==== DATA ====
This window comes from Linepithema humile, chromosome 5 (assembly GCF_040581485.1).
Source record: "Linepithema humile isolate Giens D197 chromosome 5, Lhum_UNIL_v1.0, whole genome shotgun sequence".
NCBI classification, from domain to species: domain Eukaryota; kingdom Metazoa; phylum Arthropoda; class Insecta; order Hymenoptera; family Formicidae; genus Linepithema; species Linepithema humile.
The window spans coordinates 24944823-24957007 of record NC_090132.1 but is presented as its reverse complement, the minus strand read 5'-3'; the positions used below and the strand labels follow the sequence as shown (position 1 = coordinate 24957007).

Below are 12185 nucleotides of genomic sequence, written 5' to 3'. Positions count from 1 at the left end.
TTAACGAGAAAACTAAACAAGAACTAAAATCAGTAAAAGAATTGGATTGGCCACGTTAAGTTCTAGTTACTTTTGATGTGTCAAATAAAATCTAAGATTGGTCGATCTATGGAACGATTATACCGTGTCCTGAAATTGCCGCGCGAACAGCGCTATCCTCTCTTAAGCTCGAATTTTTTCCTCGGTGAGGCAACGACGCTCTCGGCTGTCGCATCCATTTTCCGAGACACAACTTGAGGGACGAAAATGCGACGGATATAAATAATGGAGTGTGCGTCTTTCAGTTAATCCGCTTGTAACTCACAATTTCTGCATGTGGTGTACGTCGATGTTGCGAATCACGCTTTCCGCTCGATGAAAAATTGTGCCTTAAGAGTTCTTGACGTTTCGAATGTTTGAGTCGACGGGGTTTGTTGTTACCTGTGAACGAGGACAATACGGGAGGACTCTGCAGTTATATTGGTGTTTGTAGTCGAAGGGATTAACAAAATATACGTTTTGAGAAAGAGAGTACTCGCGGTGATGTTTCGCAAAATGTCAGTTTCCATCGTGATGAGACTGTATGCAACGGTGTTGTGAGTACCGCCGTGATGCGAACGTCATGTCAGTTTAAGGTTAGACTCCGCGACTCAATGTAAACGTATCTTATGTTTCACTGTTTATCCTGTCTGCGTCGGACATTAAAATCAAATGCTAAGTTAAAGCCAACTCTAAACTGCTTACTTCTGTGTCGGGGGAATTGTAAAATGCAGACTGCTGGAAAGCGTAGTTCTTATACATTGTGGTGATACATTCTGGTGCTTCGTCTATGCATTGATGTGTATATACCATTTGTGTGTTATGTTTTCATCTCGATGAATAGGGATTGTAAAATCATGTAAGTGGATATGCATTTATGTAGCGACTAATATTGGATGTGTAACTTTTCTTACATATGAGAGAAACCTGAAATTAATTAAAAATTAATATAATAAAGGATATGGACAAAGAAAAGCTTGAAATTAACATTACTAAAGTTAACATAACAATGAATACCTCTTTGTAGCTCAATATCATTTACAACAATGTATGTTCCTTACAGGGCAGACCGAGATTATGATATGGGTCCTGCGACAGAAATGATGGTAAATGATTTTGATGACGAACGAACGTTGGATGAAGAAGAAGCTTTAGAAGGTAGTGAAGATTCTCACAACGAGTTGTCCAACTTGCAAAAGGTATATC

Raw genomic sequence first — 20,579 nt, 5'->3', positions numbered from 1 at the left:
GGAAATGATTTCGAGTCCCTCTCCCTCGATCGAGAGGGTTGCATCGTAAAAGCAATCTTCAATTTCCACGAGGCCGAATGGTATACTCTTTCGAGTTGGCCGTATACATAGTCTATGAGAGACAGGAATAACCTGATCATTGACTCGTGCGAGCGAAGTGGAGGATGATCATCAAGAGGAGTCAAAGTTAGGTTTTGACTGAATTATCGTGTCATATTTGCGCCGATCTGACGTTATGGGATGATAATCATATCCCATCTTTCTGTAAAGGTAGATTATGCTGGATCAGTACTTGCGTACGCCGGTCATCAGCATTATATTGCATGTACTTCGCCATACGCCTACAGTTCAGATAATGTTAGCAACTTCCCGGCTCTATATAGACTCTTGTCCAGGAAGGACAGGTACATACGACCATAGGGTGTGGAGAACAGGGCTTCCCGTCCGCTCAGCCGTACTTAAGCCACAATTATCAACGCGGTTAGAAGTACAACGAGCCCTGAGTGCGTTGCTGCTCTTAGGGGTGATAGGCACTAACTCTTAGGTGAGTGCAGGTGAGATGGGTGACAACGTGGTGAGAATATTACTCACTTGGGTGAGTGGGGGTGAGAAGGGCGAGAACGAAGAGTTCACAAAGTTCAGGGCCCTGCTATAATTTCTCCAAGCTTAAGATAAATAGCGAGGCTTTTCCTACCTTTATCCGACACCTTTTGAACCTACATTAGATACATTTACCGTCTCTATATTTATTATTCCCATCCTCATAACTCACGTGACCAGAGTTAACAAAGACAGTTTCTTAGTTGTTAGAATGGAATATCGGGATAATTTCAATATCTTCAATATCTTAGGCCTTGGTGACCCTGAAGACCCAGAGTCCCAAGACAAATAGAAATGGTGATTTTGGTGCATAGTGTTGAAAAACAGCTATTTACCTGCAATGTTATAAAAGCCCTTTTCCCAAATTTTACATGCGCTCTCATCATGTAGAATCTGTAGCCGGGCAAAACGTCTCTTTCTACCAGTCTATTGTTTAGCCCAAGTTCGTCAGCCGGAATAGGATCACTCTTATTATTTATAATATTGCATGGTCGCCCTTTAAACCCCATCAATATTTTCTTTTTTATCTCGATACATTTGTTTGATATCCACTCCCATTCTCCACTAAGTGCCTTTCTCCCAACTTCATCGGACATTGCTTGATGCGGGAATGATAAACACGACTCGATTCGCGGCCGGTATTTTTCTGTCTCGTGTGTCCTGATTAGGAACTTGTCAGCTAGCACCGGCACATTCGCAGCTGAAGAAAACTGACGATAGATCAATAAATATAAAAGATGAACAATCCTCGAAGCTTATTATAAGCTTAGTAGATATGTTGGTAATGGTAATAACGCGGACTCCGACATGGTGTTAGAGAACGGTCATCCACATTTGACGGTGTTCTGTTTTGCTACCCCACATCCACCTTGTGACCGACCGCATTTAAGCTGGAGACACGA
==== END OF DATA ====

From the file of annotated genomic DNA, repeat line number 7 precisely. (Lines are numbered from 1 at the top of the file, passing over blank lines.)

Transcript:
Raw genomic sequence first — 20,579 nt, 5'->3', positions numbered from 1 at the left: